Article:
Section 4 of Notice 2018-44 provides that in cases where the 2018 housing limitation amounts provided in the Notice are higher than those provided in 2017, taxpayers can elect to use the higher 2018 amounts on their 2017 income tax returns. Additionally, the Notice advises that the IRS and Treasury anticipate that future annual notices will allow a similar election.
Although many limitation amounts listed in Notice 2018-44 were the same as those allowed for the prior year, many others changed, some significantly. Some of the largest increases were due to the appearance on the list of locations that were not there the year before. In general, the largest increases were in Europe and Korea, with significant increases also seen in Japan and Panama.
Large increases for places appearing on the list for the first time included:
Increases were also seen across Europe, particularly:
In addition to those mentioned above, other locations appearing on this list for 2018 that were not listed in 2017 include:
Finally, six locations were eliminated. In those locations, the general housing limitation amount should be used in 2018:
Limitations fell in only five specific locations around the world:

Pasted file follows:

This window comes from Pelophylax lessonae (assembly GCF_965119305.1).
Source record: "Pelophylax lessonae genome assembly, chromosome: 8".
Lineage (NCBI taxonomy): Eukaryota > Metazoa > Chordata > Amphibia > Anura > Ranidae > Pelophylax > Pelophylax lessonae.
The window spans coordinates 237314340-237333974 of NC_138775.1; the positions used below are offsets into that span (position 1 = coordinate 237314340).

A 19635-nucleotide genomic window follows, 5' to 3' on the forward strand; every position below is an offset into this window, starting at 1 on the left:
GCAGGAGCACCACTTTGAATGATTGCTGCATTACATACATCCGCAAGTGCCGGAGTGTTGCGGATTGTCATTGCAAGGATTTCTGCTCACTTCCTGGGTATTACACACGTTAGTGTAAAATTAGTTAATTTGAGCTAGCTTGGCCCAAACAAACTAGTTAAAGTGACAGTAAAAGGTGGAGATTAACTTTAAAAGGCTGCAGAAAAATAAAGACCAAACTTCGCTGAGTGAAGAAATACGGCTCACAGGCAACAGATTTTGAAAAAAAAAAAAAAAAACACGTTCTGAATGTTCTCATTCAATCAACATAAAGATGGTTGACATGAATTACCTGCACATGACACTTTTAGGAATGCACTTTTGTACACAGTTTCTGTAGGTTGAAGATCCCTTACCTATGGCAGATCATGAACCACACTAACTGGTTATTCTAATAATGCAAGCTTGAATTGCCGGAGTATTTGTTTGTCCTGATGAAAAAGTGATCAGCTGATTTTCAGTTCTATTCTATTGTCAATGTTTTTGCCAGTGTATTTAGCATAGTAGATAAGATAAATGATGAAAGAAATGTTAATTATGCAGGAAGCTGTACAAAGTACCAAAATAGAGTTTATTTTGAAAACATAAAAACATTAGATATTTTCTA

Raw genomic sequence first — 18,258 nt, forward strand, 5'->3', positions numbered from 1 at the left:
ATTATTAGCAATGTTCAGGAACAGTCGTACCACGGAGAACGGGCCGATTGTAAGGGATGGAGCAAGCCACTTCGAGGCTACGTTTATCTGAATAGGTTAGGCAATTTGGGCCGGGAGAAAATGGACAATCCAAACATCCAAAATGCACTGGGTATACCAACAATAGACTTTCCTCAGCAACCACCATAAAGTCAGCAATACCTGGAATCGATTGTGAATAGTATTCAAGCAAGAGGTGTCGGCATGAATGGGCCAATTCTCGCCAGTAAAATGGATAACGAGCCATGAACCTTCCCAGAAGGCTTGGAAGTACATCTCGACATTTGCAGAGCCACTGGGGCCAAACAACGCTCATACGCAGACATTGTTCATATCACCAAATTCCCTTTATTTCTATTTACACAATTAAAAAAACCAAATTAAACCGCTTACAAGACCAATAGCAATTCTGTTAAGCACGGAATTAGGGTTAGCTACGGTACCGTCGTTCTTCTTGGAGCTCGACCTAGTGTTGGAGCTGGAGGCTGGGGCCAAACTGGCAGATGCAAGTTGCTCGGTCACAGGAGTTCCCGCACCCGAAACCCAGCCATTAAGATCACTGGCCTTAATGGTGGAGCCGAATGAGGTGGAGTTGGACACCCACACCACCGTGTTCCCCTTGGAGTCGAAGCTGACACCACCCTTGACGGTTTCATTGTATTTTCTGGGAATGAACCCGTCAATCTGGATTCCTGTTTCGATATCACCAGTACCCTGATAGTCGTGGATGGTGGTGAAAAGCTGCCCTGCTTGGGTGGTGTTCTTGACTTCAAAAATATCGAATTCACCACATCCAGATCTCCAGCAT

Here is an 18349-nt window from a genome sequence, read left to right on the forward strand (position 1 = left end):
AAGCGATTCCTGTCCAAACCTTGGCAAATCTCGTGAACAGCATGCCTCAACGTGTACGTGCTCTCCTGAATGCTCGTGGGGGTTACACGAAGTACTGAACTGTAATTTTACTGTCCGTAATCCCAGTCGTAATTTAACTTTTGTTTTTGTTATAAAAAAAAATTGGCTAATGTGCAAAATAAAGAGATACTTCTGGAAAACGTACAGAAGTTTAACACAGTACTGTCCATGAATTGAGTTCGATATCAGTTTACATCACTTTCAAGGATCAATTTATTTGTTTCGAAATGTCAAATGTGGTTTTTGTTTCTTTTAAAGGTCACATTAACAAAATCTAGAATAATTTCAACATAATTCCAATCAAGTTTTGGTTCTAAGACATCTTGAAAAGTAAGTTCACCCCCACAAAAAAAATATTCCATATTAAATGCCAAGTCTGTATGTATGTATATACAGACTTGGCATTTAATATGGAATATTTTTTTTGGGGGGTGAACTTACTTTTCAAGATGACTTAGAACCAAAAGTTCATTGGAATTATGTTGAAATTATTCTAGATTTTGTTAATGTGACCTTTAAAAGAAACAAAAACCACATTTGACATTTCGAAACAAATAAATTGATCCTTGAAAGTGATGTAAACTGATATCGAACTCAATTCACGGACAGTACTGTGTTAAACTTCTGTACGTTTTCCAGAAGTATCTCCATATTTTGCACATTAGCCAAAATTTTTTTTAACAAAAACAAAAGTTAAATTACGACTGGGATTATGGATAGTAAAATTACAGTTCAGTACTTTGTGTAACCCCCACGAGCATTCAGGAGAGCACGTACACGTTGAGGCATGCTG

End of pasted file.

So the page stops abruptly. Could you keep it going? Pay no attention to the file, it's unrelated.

1 Notice 2018-44 will appear in Internal Revenue Bulletin 2018-21, dated May 21, 2018.
2 Notice 2018-33, 2018-17 IRB 508, issued on April 23, 2018, was revoked by Notice 2018-44.
The above information is not intended to be "written advice concerning one or more Federal tax matters" subject to the requirements of section 10.37(a)(2) of Treasury Department Circular 230 as the content of this document is issued for general informational purposes only.
The information contained in this newsletter was submitted by the KPMG International member firm in the United States.
© 2018 KPMG LLP, a Delaware limited liability partnership and the U.S. member firm of the KPMG network of independent member firms affiliated with KPMG International Cooperative (“KPMG International”), a Swiss entity. All rights reserved.
Flash Alert is an Global Mobility Services publication of KPMG LLPs Washington National Tax practice. The KPMG logo and name are trademarks of KPMG International. KPMG International is a Swiss cooperative that serves as a coordinating entity for a network of independent member firms. KPMG International provides no audit or other client services. Such services are provided solely by member firms in their respective geographic areas. KPMG International and its member firms are legally distinct and separate entities. They are not and nothing contained herein shall be construed to place these entities in the relationship of parents, subsidiaries, agents, partners, or joint venturers. No member firm has any authority (actual, apparent, implied or otherwise) to obligate or bind KPMG International or any member firm in any manner whatsoever. The information contained in herein is of a general nature and is not intended to address the circumstances of any particular individual or entity. Although we endeavor to provide accurate and timely information, there can be no guarantee that such information is accurate as of the date it is received or that it will continue to be accurate in the future. No one should act on such information without appropriate professional advice after a thorough examination of the particular situation.